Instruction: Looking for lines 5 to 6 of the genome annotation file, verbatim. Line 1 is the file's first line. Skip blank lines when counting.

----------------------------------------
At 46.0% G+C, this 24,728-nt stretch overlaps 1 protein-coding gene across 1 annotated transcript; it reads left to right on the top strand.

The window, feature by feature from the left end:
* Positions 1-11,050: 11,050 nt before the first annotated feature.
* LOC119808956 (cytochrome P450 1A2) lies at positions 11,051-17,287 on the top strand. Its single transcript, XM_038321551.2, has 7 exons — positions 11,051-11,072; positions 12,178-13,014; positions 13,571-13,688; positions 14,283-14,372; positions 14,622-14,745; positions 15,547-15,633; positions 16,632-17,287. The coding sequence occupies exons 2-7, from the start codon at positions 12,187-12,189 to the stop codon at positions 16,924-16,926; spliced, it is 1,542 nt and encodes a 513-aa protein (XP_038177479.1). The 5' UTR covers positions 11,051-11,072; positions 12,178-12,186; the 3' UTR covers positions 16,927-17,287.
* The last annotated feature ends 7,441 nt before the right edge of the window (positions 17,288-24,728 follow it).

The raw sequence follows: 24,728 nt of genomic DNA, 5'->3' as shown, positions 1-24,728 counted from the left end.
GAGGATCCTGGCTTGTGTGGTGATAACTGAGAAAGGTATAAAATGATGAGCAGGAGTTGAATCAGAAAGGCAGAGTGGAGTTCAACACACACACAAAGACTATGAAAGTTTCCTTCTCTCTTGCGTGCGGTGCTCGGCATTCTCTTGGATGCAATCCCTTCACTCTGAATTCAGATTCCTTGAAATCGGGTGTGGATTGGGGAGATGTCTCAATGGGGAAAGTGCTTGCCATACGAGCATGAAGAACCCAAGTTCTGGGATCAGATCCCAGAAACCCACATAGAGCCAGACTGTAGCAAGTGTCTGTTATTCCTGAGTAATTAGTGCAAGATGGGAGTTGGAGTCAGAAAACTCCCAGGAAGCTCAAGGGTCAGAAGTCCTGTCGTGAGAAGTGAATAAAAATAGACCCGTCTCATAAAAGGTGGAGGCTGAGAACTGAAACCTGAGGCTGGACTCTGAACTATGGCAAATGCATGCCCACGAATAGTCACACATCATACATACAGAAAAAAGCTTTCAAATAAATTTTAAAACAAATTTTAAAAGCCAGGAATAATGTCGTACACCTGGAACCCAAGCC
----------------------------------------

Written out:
* The last annotated feature ends 7,441 nt before the right edge of the window (positions 17,288-24,728 follow it).

The raw sequence follows: 24,728 nt of genomic DNA, 5'->3' as shown, positions 1-24,728 counted from the left end.